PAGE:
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Life Of Grime: An interview with Wen

If you scan London’s airwaves these days, or trawl the various forums and YouTube channels associated with the capital’s nightlife, you’ll most likely find two things: house and techno.

London’s club scene has a rich history of spawning its own musical forms, running from UK hardcore, through jungle and garage to grime, dubstep and UK funky. But recent years have, for better or for worse, seen young British producers look increasingly to Europe and the US for cues.

A sea change might be on the horizon, however. Alongside the recent resurgence in instrumental grime, a new clutch of producers are reworking the sensibilities of dubstep and grime at a house-friendly 130 bpm, and putting a fresh spin on London’s sonic signatures in the process. The nascent movement is spearheaded by influential dubstep blogger Blackdown and his production and DJ partner Dusk through their Rinse FM show and Keysound label, but at its forefront are a triumvirate of young names: Beneath, Visionist, and Wen. Of the three, Wen, aka Owen Darby, is perhaps the least known. He’s also—as the Commotion EP, out this month on Keysound, reveals—the most promising. Darby brings a distinctive grime flavor to the table, fragmenting its signifiers and redistributing them in cold, weightless space. With a Keysound compilation, This Is How We Roll, set to shine the spotlight on this emerging sound, Angus Finlayson caught up with the producer to discuss his formative experiences with dubstep and grime, and the lasting appeal of darkness.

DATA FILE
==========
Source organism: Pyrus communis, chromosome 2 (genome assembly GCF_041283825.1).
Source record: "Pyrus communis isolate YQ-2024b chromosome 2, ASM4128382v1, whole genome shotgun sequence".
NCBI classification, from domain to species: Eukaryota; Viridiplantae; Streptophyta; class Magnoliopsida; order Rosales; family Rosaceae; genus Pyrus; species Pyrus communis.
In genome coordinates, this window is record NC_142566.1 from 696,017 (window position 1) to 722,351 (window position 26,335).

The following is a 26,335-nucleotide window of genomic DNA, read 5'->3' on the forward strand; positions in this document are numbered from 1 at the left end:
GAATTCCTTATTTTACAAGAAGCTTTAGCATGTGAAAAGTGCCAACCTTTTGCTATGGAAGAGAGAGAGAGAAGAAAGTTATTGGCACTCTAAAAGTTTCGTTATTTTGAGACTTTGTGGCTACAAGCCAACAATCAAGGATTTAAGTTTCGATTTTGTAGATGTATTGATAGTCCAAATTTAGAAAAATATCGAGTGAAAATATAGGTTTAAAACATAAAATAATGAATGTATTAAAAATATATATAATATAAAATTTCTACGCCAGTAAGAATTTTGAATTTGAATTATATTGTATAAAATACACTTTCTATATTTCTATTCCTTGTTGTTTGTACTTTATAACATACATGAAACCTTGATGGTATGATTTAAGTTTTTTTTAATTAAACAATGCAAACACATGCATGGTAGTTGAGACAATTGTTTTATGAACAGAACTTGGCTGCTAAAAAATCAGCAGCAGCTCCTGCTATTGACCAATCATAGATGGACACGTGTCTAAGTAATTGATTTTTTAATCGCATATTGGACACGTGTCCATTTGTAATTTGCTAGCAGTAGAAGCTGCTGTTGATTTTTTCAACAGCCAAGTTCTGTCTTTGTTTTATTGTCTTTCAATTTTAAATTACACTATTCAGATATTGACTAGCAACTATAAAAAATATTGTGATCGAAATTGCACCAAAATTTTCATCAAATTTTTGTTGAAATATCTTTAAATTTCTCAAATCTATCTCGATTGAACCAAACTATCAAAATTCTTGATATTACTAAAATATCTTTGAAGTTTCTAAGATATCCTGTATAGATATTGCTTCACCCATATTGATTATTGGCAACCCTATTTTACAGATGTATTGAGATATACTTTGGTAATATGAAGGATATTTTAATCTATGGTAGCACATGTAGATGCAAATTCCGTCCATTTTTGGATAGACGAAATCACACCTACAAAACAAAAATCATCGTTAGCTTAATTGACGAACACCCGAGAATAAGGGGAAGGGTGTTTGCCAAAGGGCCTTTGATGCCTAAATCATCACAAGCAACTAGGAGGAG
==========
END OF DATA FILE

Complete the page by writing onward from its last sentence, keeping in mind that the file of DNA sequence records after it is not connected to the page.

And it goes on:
First of all, whereabouts are you based? Am I right in thinking you’re outside of London?

Yeah, I’m about an hour away from London, in a place called Thanet. Which is a collection of 5 towns, Ramsgate, Broadstairs, Margate, Westgate and Birchington – I grew up in Ramsgate, I currently live in Broadstairs, but Margate is the most recognised so I tend to say that’s where I’m from.

Given you weren’t living in the capital, how important was pirate radio to your musical upbringing? How do you feel about the changes that pirate radio has gone through in recent years?

Rinse was the main one I listened to live ‘cos they had the internet broadcast and it was the biggest station for the kind of music I wanted to hear. I listened to quite a lot of grime from pirate radio but it was short, ten minute recordings from Deja [Vu FM]or Pyro [FM] that I got sent by infra-red at school. So, it was short, gritty glimpses that I heard, which probably has filtered through to my music now. When I use three word vocals or short synth stabs it’s a nod to that, I guess.

Then I started listening to Logan Sama and Westwood on Kiss and 1Xtra, which was probably Bluetooth era [laughs]. I think it was 2007/08 when the scene was really strong; every week there was a crew going into one of the studios and freestyling for about an hour, sometimes there were two crews and it was kinda tense—fighting over the mic to announce their new mixtape release date, which basically got really heated and escalated into a clash. Hearing that on the radio was exciting. The videos got uploaded a week later too—so visually it became interesting. Grimeforum and Puregrime [web forums] were really lively then; you could go on there and ask for instrumentals from the sets. Most of the producers were on there while it was broadcasting, so you could rely on finding out, or being told, “Nah that’s a special for so and so’s mixtape.” For me, this was more of an influence than pirate radio.

I feel like it’s come back around recently, ‘cos I get just as excited listening to Dusk and Blackdown on Rinse and hyping with all the producers on Twitter. Chances are I’m eagerly waiting to hear my track, which samples that previous time—the vocals all come from that ‘07/’08 era in grime – so making music is a bit nostalgic for me at the moment.